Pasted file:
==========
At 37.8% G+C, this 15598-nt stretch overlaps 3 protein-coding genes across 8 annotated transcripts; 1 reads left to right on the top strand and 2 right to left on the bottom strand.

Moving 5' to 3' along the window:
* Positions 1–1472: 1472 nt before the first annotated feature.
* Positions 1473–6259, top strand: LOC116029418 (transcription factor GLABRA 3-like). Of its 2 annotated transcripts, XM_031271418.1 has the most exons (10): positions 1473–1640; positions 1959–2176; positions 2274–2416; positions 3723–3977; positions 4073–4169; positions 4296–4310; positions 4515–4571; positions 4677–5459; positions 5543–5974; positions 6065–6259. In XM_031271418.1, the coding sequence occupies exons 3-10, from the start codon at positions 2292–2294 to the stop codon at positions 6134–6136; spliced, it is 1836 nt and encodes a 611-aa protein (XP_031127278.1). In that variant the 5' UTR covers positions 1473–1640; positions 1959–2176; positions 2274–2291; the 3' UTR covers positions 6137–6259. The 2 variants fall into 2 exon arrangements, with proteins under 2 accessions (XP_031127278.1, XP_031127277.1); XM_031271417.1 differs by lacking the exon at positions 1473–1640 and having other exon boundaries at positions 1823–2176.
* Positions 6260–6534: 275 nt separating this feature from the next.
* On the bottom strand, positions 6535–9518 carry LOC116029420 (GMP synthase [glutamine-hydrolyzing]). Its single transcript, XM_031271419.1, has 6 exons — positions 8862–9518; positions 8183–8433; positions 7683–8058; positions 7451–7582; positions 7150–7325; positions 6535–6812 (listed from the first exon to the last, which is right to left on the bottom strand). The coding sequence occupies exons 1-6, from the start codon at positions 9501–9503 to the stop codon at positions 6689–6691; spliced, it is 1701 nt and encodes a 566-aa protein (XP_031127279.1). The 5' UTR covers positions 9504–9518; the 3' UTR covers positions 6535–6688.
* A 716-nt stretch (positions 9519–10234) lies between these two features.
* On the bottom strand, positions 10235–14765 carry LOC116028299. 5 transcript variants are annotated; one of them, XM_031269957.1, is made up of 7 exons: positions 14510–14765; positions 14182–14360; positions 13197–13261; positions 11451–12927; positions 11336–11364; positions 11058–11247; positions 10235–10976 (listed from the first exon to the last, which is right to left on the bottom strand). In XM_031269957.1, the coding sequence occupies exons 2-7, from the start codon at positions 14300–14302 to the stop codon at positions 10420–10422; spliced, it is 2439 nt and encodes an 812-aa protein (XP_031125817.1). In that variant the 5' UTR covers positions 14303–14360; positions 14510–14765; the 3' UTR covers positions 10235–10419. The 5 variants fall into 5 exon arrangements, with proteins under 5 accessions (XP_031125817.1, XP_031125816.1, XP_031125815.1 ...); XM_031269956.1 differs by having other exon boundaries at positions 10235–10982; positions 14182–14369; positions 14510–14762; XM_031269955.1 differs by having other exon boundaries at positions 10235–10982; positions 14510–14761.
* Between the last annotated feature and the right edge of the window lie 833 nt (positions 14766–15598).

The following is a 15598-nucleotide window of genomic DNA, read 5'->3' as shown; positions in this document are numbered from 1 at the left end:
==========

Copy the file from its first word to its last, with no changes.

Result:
At 37.8% G+C, this 15598-nt stretch overlaps 3 protein-coding genes across 8 annotated transcripts; 1 reads left to right on the top strand and 2 right to left on the bottom strand.

Moving 5' to 3' along the window:
* Positions 1–1472: 1472 nt before the first annotated feature.
* Positions 1473–6259, top strand: LOC116029418 (transcription factor GLABRA 3-like). Of its 2 annotated transcripts, XM_031271418.1 has the most exons (10): positions 1473–1640; positions 1959–2176; positions 2274–2416; positions 3723–3977; positions 4073–4169; positions 4296–4310; positions 4515–4571; positions 4677–5459; positions 5543–5974; positions 6065–6259. In XM_031271418.1, the coding sequence occupies exons 3-10, from the start codon at positions 2292–2294 to the stop codon at positions 6134–6136; spliced, it is 1836 nt and encodes a 611-aa protein (XP_031127278.1). In that variant the 5' UTR covers positions 1473–1640; positions 1959–2176; positions 2274–2291; the 3' UTR covers positions 6137–6259. The 2 variants fall into 2 exon arrangements, with proteins under 2 accessions (XP_031127278.1, XP_031127277.1); XM_031271417.1 differs by lacking the exon at positions 1473–1640 and having other exon boundaries at positions 1823–2176.
* Positions 6260–6534: 275 nt separating this feature from the next.
* On the bottom strand, positions 6535–9518 carry LOC116029420 (GMP synthase [glutamine-hydrolyzing]). Its single transcript, XM_031271419.1, has 6 exons — positions 8862–9518; positions 8183–8433; positions 7683–8058; positions 7451–7582; positions 7150–7325; positions 6535–6812 (listed from the first exon to the last, which is right to left on the bottom strand). The coding sequence occupies exons 1-6, from the start codon at positions 9501–9503 to the stop codon at positions 6689–6691; spliced, it is 1701 nt and encodes a 566-aa protein (XP_031127279.1). The 5' UTR covers positions 9504–9518; the 3' UTR covers positions 6535–6688.
* A 716-nt stretch (positions 9519–10234) lies between these two features.
* On the bottom strand, positions 10235–14765 carry LOC116028299. 5 transcript variants are annotated; one of them, XM_031269957.1, is made up of 7 exons: positions 14510–14765; positions 14182–14360; positions 13197–13261; positions 11451–12927; positions 11336–11364; positions 11058–11247; positions 10235–10976 (listed from the first exon to the last, which is right to left on the bottom strand). In XM_031269957.1, the coding sequence occupies exons 2-7, from the start codon at positions 14300–14302 to the stop codon at positions 10420–10422; spliced, it is 2439 nt and encodes an 812-aa protein (XP_031125817.1). In that variant the 5' UTR covers positions 14303–14360; positions 14510–14765; the 3' UTR covers positions 10235–10419. The 5 variants fall into 5 exon arrangements, with proteins under 5 accessions (XP_031125817.1, XP_031125816.1, XP_031125815.1 ...); XM_031269956.1 differs by having other exon boundaries at positions 10235–10982; positions 14182–14369; positions 14510–14762; XM_031269955.1 differs by having other exon boundaries at positions 10235–10982; positions 14510–14761.
* Between the last annotated feature and the right edge of the window lie 833 nt (positions 14766–15598).

The following is a 15598-nucleotide window of genomic DNA, read 5'->3' as shown; positions in this document are numbered from 1 at the left end: